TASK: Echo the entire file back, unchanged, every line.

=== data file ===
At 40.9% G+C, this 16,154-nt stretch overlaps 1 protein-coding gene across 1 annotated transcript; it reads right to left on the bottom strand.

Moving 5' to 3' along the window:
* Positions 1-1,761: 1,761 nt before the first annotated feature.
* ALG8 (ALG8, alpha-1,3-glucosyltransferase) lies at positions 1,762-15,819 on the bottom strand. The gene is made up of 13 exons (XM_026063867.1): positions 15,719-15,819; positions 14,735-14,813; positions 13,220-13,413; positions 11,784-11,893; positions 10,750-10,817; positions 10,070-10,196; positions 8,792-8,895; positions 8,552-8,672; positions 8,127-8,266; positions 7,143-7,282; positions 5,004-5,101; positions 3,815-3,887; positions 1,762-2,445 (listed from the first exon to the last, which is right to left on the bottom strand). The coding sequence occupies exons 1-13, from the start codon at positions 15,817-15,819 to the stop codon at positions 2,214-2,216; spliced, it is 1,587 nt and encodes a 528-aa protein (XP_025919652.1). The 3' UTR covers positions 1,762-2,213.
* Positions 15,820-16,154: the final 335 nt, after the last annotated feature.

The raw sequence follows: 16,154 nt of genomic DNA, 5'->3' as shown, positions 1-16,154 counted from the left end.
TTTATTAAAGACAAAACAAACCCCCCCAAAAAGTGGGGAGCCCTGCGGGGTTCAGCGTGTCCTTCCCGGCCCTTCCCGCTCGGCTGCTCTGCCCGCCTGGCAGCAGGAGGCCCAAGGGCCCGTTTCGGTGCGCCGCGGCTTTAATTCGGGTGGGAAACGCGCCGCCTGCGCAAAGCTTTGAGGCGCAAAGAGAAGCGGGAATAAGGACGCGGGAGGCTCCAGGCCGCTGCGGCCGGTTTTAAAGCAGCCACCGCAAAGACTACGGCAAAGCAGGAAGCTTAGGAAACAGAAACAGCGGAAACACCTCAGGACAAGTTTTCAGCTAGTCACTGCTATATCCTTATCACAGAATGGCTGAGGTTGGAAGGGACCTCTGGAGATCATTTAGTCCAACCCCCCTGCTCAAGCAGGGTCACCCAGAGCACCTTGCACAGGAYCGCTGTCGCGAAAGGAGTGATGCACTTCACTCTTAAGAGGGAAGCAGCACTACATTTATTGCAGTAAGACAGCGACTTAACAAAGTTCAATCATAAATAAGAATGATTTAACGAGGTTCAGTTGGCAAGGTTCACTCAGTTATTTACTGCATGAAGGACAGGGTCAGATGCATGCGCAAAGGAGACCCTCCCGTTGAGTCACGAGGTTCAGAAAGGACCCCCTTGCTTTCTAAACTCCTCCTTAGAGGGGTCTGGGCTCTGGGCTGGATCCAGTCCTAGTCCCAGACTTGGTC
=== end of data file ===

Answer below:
At 40.9% G+C, this 16,154-nt stretch overlaps 1 protein-coding gene across 1 annotated transcript; it reads right to left on the bottom strand.

Moving 5' to 3' along the window:
* Positions 1-1,761: 1,761 nt before the first annotated feature.
* ALG8 (ALG8, alpha-1,3-glucosyltransferase) lies at positions 1,762-15,819 on the bottom strand. The gene is made up of 13 exons (XM_026063867.1): positions 15,719-15,819; positions 14,735-14,813; positions 13,220-13,413; positions 11,784-11,893; positions 10,750-10,817; positions 10,070-10,196; positions 8,792-8,895; positions 8,552-8,672; positions 8,127-8,266; positions 7,143-7,282; positions 5,004-5,101; positions 3,815-3,887; positions 1,762-2,445 (listed from the first exon to the last, which is right to left on the bottom strand). The coding sequence occupies exons 1-13, from the start codon at positions 15,817-15,819 to the stop codon at positions 2,214-2,216; spliced, it is 1,587 nt and encodes a 528-aa protein (XP_025919652.1). The 3' UTR covers positions 1,762-2,213.
* Positions 15,820-16,154: the final 335 nt, after the last annotated feature.

The raw sequence follows: 16,154 nt of genomic DNA, 5'->3' as shown, positions 1-16,154 counted from the left end.
TTTATTAAAGACAAAACAAACCCCCCCAAAAAGTGGGGAGCCCTGCGGGGTTCAGCGTGTCCTTCCCGGCCCTTCCCGCTCGGCTGCTCTGCCCGCCTGGCAGCAGGAGGCCCAAGGGCCCGTTTCGGTGCGCCGCGGCTTTAATTCGGGTGGGAAACGCGCCGCCTGCGCAAAGCTTTGAGGCGCAAAGAGAAGCGGGAATAAGGACGCGGGAGGCTCCAGGCCGCTGCGGCCGGTTTTAAAGCAGCCACCGCAAAGACTACGGCAAAGCAGGAAGCTTAGGAAACAGAAACAGCGGAAACACCTCAGGACAAGTTTTCAGCTAGTCACTGCTATATCCTTATCACAGAATGGCTGAGGTTGGAAGGGACCTCTGGAGATCATTTAGTCCAACCCCCCTGCTCAAGCAGGGTCACCCAGAGCACCTTGCACAGGAYCGCTGTCGCGAAAGGAGTGATGCACTTCACTCTTAAGAGGGAAGCAGCACTACATTTATTGCAGTAAGACAGCGACTTAACAAAGTTCAATCATAAATAAGAATGATTTAACGAGGTTCAGTTGGCAAGGTTCACTCAGTTATTTACTGCATGAAGGACAGGGTCAGATGCATGCGCAAAGGAGACCCTCCCGTTGAGTCACGAGGTTCAGAAAGGACCCCCTTGCTTTCTAAACTCCTCCTTAGAGGGGTCTGGGCTCTGGGCTGGATCCAGTCCTAGTCCCAGACTTGGTC